Yeah, I saw that. . . Seems so complicated and I'm so lazy. And now I'm at the VA where it's supposedly impossible to get sued. I think if I ever leave and pursue pp, I'd have to do the trust thing first though. The idea of going through a lawsuit without a big organization behind me, is terrifying, so I don't know how likely that is.

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          • #6
            isnt divorce still more likely....?

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            • #7
              Originally posted by Peds View Post
              isnt divorce still more likely....?
              Meaning in a divorce he doesn't have to split his taxable account with me? I won't go into specifics but I'm ok with taking that risk.

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              • #8
                It sounds like you are asking about a single transfer of assets from one account your husband has into a new account. I haven't looked into the effectiveness of Tenancy by the Entirety before because in both states I'm licensed in, this isn't an option, and none of the other attorneys in our firm have ever asked me to work with their clients in other states. That said, I wouldn't be surprised if in many states that have laws allowing these accounts, there are inroads for creditors to crack these accounts anyway. That's a state-by-state question. It sounds like you're perhaps in Utah? Utah doesn't have Tenancy by the Entirety accounts. While putting money into retirement accounts like IRAs usually provides some asset protection, I don't know enough about your situation to know if this would be a good idea for you.

                Regardless, whenever discussing asset protection, it's hard to do so effectively without looking at the whole picture for each client, and based on what I know from your posts above, all I can say is retirement accounts like IRAs usually provide some asset protection. To discuss the topic generally, AP is foremost about two major issues. First, we deal with big picture planning regarding protecting a person's total net worth against future sources of likely creditor risks. Second, we look at how to protect specific streams of income (ideally in advance of developing those streams of income). Individual transfers of assets you already have that are just moving from one place to another are not big candidates for asset protection because for one thing, the liability that can attach to those assets already exists and it can be traced back to them, even if you transfer them. Also, if we're going to do effective planning for those assets, it's much better to look at your entire overall risk picture than to just spend time on one transfer. Until you have an asset protection attorney helping with your whole picture, dealing with individual transfers or small amounts of assets is not an approach that should provide a person assurance that all is well. After the major issues are in order, having a side conversation about an individual transfer could lead to a good idea and strategy, but for you, quite possibly not for the reasons mentioned already regarding your transaction.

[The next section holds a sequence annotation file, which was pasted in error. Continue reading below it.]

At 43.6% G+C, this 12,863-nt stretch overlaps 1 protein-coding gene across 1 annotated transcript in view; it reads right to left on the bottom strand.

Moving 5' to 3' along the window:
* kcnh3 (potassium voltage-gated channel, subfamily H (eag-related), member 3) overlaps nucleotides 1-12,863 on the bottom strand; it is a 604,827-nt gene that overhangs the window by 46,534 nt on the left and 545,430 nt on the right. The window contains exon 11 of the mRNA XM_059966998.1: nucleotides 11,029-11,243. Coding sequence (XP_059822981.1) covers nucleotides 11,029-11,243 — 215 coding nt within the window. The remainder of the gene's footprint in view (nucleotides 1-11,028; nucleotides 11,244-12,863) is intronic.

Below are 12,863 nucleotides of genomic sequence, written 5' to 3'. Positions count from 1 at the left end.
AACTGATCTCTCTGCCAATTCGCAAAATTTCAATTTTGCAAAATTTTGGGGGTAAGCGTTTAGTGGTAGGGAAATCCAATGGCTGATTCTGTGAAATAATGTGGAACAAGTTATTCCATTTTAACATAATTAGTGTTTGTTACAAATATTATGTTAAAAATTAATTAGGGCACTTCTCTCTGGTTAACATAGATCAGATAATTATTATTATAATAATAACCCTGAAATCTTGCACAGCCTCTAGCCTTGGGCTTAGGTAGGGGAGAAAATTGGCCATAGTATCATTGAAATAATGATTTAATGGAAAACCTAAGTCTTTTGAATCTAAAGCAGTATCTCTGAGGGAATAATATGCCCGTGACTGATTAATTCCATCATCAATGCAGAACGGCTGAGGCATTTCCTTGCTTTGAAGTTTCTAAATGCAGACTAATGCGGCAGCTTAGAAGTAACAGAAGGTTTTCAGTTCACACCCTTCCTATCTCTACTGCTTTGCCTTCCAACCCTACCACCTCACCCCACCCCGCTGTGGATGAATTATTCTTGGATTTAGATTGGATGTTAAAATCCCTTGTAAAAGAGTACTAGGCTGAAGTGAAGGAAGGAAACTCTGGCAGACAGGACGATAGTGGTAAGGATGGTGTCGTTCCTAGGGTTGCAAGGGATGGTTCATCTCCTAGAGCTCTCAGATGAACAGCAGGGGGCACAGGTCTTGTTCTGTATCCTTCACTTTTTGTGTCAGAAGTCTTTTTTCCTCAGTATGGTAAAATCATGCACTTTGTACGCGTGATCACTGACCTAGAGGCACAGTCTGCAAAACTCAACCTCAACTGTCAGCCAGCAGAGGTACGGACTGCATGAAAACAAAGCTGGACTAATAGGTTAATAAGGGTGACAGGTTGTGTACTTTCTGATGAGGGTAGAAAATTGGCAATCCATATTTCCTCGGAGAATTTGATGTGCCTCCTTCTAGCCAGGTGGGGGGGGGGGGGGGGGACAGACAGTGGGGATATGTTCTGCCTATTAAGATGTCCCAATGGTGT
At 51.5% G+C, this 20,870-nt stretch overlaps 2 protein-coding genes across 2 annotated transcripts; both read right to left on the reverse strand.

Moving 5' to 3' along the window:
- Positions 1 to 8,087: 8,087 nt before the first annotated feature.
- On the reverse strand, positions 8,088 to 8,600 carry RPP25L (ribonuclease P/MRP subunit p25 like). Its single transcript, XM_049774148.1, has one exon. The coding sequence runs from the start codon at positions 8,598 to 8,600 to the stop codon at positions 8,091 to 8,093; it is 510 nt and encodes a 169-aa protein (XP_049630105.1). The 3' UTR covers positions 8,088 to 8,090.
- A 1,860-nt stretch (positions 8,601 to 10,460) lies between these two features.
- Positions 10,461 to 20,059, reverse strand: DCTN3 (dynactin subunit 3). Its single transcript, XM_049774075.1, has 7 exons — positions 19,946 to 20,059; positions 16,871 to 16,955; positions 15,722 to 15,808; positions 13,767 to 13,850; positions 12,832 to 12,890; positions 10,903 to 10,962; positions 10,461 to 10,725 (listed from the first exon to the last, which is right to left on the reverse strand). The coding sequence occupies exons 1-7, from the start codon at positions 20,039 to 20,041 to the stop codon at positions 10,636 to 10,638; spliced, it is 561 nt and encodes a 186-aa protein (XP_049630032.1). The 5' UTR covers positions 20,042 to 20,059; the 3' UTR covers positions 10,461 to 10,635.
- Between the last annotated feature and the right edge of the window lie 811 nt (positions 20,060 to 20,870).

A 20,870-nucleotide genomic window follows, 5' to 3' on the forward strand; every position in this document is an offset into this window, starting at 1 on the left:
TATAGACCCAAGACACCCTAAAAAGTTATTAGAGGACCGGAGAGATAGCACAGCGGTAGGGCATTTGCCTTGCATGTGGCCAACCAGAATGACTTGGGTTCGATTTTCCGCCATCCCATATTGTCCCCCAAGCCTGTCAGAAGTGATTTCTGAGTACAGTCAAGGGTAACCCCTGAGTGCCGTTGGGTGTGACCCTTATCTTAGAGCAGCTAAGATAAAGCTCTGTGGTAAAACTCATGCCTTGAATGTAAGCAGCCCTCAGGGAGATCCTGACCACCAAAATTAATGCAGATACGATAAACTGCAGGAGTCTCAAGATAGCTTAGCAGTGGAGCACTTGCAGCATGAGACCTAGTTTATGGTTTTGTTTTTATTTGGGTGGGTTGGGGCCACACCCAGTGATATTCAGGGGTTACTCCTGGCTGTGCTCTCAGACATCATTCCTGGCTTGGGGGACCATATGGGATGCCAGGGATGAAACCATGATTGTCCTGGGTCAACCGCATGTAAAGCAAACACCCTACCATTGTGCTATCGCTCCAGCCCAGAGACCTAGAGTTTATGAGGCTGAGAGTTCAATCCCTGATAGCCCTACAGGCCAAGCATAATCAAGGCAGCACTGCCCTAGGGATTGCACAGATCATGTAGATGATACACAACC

Last edited by Gavin West; 12-14-2020, 09:44 AM.